Science Questions

Commonly Asked Science Questions


  1. How does CBD work in the body?

The chemical compound is polypharmacological, meaning it affects more than just one part of our bodies at any time. Compared to the THC in cannabis that binds to receptors in your cells and alters your state, the CBD does the opposite. The CBD interacts in several different ways which is part of the reason that it has several different healing properties. The CBD activates different receptors like vanilloid, serotonin, and adenosine receptors. The vanilloid receptors can help to mediate different pain signals in your body. The serotonin receptors will affect and change your mood. The adenosine receptors determine both your sleeping and waking cycle. That is not where this chemical compound stops, it also blocks fatty acids and helps to regulate pleasure functions like memory, pain, reward, appetite, and sleep. The CBD boosts chemical levels in your body and can affect one or more of these functions. So, in layman terms, CBD aids in healing your body without experience the psychoactive effects.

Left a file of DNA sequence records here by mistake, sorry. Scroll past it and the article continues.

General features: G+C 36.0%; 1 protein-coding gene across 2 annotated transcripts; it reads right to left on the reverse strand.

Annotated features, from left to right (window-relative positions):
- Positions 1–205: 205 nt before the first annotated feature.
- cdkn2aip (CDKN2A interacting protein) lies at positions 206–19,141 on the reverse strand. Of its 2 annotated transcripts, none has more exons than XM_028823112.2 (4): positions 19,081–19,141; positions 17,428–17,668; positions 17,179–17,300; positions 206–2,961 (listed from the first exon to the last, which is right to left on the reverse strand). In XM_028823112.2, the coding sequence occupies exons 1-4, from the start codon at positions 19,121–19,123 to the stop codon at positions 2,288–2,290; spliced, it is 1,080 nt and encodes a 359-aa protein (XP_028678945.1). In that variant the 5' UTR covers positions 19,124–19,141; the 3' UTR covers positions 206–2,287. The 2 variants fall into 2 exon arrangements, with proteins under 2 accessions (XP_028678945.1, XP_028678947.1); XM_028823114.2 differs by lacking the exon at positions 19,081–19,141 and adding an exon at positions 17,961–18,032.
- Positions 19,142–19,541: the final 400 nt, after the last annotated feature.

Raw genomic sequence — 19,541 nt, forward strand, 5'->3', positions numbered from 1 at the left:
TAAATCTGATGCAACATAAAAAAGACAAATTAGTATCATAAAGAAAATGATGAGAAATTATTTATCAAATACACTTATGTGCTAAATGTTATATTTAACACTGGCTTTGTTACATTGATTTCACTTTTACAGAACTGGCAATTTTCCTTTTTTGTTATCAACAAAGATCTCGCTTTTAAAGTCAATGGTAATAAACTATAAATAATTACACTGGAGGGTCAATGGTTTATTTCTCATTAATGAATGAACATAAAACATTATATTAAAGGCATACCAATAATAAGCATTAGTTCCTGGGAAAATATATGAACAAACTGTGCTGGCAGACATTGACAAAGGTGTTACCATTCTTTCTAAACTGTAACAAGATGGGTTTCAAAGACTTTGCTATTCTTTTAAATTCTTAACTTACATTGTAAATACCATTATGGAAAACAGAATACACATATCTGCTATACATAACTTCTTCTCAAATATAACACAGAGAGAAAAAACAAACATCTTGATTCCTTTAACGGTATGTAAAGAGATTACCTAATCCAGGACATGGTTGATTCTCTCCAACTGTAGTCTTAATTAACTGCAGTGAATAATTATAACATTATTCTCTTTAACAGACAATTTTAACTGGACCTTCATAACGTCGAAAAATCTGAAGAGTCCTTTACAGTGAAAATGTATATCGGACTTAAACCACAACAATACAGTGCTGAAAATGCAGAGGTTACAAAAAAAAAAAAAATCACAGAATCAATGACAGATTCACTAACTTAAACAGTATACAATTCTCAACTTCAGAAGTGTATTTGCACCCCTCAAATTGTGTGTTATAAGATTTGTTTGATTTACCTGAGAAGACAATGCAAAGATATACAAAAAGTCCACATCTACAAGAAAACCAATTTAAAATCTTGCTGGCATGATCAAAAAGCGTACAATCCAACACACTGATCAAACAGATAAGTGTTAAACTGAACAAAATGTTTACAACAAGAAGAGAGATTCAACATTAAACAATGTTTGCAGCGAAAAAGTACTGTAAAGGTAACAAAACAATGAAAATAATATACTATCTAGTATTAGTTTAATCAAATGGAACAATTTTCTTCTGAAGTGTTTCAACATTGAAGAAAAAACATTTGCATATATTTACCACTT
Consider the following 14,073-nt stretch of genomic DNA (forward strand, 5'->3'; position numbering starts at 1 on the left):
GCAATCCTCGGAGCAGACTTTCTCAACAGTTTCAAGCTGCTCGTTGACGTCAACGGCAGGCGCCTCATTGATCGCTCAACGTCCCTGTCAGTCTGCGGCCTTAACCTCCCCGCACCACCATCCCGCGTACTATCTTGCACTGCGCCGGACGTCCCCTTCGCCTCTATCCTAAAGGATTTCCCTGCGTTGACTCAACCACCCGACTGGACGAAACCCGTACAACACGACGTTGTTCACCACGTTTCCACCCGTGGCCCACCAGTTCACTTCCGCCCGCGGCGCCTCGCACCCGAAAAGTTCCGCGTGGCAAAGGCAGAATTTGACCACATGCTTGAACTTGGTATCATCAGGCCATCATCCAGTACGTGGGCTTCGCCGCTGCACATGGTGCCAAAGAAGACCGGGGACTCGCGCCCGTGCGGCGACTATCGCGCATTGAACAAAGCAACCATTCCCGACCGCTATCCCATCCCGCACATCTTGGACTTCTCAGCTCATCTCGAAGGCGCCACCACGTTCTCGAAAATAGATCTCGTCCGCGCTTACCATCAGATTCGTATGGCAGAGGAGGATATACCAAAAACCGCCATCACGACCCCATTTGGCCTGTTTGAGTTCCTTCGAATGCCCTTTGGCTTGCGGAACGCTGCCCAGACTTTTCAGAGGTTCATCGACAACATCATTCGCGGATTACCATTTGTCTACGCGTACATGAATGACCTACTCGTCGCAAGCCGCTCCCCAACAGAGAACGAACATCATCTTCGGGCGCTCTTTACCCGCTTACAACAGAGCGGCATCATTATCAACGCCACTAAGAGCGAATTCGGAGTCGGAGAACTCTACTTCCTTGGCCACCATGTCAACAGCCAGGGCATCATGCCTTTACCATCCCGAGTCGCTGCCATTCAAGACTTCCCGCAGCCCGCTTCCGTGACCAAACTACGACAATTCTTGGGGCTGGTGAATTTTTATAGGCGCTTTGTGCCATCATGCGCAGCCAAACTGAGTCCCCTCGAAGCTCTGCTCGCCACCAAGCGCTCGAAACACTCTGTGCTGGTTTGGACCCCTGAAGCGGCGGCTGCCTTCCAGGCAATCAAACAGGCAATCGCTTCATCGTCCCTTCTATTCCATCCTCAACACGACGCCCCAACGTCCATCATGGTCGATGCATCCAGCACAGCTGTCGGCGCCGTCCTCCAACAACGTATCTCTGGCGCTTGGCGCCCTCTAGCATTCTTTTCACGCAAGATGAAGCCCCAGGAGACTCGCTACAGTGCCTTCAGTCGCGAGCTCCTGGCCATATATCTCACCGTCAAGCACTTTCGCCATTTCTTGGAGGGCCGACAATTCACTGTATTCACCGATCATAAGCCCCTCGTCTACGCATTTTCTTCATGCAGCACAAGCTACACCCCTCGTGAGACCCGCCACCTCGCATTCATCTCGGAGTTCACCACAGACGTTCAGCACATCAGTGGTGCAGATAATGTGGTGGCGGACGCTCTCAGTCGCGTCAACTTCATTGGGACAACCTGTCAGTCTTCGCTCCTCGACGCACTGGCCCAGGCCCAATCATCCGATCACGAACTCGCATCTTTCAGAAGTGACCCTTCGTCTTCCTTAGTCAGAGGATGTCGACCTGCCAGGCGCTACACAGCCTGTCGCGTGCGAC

1. What is the mechanism by which CBD and THC might affect pain specifically?

Both CBD and THC are called phytocannabinoids, and both act as ligands – or chemicals that bind to receptors – at cannabinoid receptors within the central nervous system, according to the article, “The Endocannabinoid System, Cannabinoids, and Pain,” posted on the National Institutes of Health’s website. The human body contains an endocannabinoid system, which is involved in a host of homeostatic and physiologic functions, including modulation of pain and inflammation.  Both THC and CBD stop pain through the endocannabinoid system. This system consists of at least two receptors, termed CB1 and CB2 and are present in every organ, including the skin, and typically found on nerve cells and immune cells in these organs. The endocannabinoid system modulates inflammation and pain and because inflammation may also cause pain, the system affects pain in two ways. CBD binds to a TRPV1 receptor. That TRPV1 receptor has, in turn, a positive influence on the CB1 and CB2 receptors, which is how CBD indirectly mitigates pain. Additionally, TRPV1 is directly related to pain transmission, and thus CBD may influence pain in this direct fashion as well and that is why CBD is considered the more anti-pain compound of the two cannabinoids. Both THC-containing and THC-free CBD have numerous anti-inflammatory effects that can decrease pain by preventing the release of inflammatory signals from B and T immune cells, and have been shown to prevent the development of hyperalgesia, or abnormally increased pain signaling at the site of an injury. CBD has also recently been shown in animal studies to speed the healing of injured connective tissue, and also has numerous anti-anxiety mechanisms, which can indirectly influence pain and pain behavior.